And Just Like That: three episodes in and still no sex in this city

Warning: this story contains major spoilers for the third episode of And Just Like That…

Three episodes in and we can all agree that And Just Like That… has asked us to give up a lot. We knew going in that there would be a Samantha-shaped hole in this series, but her poorly executed exit made it harder to accept. And yet, we soldiered on.

Three episodes down and still no sex in this city. Credit:HBO MAX/Binge

Then it was on your bike for Mr Big (Chris Noth), his now infamous death triggering equal waves of audience trauma and corporate brand damage. For the record: all is forgiven between Big and Peloton; they even made a cute ad!

Throw in the unexpected loss of Stanford in episode three, as a result of actor Willie Garson’s passing in September, and – just like that – this might not feel like the show you once loved.

But for all the familiarity we’ve had to sacrifice, for all the accommodations we’ve been prepared to make (why is Miranda, a lifelong New Yorker, suddenly so awkward around black people?), the greatest sin And Just Like That… has committed is depriving us of sex.

After three groan-inducing (and not the good kind) episodes of And Just Like That…, we are very much sexless in the city. It seems the show is treating sex in much the same way it dealt with the COVID-19 pandemic: it’s mentioned but only in the past tense.

Midway through the most recent episode, Charlotte (Kristin Davis) and Miranda (Cynthia Nixon) are sitting at a cafe discussing whether they should share a blueberry muffin when the conversation finally, mercifully, turns to sex.

“You and Steve, how are things?” asks Charlotte, which is the most Charlotte way of broaching sex over brunch. Never one to mess around, Miranda is suitably dry about her dry spell. “No sex for years,” she says.

The only sex we have witnessed so far in the show is that of Miranda’s perpetually horny son, Brady (Niall Cunningham). Brady and his girlfriend, Luisa (Cree Cicchino), seem to exist in the show solely to remind us that sex is the exclusive domain of young people, with their condoms and their groping.

Unless, of course, you count the strangely confronting masturbation scene between Mr Big and Carrie (Sarah Jessica Parker) in episode two – a couple of scenes later he was keeled over in the shower, so it was hardly a glowing endorsement of sex.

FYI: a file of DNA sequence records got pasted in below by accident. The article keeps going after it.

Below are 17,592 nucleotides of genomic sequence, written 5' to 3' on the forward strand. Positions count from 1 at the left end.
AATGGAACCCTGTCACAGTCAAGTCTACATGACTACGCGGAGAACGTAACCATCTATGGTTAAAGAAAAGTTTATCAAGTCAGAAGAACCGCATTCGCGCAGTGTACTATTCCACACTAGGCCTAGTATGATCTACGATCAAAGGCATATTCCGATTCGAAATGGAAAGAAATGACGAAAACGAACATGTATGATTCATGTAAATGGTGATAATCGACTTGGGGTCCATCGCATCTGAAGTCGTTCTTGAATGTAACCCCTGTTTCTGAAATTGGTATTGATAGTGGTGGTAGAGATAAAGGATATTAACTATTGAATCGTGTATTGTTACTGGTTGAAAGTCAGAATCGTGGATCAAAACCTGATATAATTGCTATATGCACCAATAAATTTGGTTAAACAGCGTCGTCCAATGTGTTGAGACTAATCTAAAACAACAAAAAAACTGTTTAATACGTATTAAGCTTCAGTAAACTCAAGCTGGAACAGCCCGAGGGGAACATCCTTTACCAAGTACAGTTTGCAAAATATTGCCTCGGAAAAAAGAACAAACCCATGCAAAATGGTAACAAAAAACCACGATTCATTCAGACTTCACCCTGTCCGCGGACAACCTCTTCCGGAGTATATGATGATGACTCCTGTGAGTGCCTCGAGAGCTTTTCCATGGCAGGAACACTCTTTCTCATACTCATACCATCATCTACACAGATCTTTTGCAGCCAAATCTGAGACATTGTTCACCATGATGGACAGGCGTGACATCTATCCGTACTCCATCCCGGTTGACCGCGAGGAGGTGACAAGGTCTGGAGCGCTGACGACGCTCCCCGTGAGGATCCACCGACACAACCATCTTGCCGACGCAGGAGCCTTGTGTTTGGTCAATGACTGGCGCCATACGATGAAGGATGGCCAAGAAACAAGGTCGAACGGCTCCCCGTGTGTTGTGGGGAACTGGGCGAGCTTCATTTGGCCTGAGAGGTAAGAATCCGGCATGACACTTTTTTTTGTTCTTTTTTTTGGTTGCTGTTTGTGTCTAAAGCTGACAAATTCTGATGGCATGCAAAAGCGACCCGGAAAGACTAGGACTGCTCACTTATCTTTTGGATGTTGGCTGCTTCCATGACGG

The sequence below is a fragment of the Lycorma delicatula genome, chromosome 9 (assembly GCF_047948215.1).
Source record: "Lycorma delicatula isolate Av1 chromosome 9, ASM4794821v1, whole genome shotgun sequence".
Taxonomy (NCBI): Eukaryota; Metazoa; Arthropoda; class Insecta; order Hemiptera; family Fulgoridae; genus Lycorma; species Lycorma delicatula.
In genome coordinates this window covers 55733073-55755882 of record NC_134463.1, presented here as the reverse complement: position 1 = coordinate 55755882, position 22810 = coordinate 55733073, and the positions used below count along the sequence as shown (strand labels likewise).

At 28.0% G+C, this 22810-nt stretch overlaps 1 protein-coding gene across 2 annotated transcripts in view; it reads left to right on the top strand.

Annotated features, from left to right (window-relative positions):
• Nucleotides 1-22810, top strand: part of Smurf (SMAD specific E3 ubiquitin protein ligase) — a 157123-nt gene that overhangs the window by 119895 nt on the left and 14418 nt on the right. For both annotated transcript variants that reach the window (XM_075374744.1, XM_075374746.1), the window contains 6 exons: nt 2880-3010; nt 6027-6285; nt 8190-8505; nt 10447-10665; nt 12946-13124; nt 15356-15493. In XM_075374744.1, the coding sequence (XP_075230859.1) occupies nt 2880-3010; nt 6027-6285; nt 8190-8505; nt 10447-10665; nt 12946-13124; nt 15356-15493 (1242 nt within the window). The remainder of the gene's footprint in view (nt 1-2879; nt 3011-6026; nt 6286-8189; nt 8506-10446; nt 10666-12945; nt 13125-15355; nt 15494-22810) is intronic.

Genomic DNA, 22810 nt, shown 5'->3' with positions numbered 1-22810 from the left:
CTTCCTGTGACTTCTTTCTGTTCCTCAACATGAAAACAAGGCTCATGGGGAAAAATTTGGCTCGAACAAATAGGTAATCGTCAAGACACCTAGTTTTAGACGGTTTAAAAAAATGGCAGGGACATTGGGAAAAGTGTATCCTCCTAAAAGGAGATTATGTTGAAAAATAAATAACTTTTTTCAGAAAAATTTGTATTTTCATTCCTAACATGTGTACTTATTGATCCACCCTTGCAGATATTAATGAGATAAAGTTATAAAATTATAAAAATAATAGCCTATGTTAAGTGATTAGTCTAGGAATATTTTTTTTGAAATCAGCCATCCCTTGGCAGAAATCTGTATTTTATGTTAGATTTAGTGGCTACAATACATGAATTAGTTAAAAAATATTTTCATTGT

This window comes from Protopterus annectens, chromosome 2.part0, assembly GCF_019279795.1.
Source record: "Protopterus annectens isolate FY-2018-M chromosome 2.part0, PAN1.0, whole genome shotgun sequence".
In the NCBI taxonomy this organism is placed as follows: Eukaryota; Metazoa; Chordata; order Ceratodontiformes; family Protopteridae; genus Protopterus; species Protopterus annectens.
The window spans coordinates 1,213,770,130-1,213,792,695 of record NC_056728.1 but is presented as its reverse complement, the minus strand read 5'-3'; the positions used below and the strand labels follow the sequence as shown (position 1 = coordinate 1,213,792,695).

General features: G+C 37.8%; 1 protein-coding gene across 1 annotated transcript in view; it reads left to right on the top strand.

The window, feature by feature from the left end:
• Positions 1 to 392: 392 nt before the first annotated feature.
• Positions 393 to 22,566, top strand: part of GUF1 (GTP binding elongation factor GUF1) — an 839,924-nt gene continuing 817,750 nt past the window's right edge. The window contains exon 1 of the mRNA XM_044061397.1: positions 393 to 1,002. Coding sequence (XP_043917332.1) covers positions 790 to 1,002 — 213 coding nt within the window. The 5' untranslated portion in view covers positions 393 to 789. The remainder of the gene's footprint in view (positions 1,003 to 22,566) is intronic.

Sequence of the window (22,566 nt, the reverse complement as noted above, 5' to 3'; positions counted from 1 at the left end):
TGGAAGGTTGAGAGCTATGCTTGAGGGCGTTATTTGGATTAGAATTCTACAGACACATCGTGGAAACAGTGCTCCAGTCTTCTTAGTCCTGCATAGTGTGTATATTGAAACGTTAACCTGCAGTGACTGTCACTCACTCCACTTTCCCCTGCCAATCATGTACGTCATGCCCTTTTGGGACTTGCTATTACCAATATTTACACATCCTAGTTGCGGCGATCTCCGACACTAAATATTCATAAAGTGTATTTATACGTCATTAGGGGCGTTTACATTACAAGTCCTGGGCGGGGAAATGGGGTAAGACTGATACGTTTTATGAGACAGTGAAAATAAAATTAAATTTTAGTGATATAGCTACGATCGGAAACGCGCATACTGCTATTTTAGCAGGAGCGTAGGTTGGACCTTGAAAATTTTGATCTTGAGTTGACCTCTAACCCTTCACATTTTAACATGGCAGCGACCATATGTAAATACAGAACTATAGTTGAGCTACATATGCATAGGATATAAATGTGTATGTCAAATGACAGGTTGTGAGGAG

The look of love? Steve (David Eigenberg) and Miranda (Cynthia Nixon) haven’t had sex in years. The same can’t be said for their son, Brady (Niall Cunningham).Credit:HBO Max/Binge

As for Charlotte, who seemed the most prepared for middle age even when the characters were in their 30s, sex is barely discussed. Instead, marriage with Harry (Evan Handler) is an endless loop of scheduling dinner parties and rescheduling colonoscopies.

So, how does a show that previously explored sexual experience with such rigour lose its sex appeal completely? We’ve skipped missionary and gone straight to omission.

The obvious answer is that there can be no sex in the city without Samantha Jones (Kim Cattrall).

She was the self-described ‘tri-sexual’ (“I’ll try anything once”), and through Samantha, Sex and the City could break boundaries on television and establish itself as an authority on the female sexual experience. While the other girls were sipping cosmos and failing the Bechdel test, Samantha was educating a generation of viewers about the importance of Kegel exercises.

Losing Cattrall meant losing a character who would’ve kept the conversation of sex on the table. With Samantha gone, Carrie, Miranda, and Charlotte have become afraid of the very same subject they used to feast upon.

The lack of sex in And Just Like That… reflects a broader issue: creator Michael Patrick King seems to have confused getting older with being old. From the minute we rejoined Carrie, Charlotte and Miranda, it felt like the three women had been frozen in time. Everything was new and scary, and remind me, what’s a podcast?

It’s as if they had all stopped learning, growing and, apparently, having sex following the 2004 finale. Thrown into the harsh reality of 2021, they are reduced to doddering seniors constantly ill at ease with the world they’ve woken up in.

The cultural legacy of Sex and the City will keep most of us hanging around for 10 episodes, so things might yet turn around.

Sex and the City or Arrested Development? The cast of And Just Like That have struggled to adapt to life in 2021. Credit:HBO Max/Binge

This week’s episode ended with Miranda and Che (Sara Ramirez), Carrie’s non-binary podcast co-host, sharing a moment following Che’s stand-up comedy set. Miranda declines Che’s offer to smoke a joint but agrees when Che asks to ‘shotgun’ her.

“Is that where you blow the smoke into my mouth?” asks Miranda, and Che nods before transferring the smoke.

The scene crackled with the kind of electricity we’ve come to expect from these characters: the music, the tension – it signalled the beginning of something. And just like that, maybe someone is about to have sex in this city.

And Just Like That is available on Foxtel and Binge.

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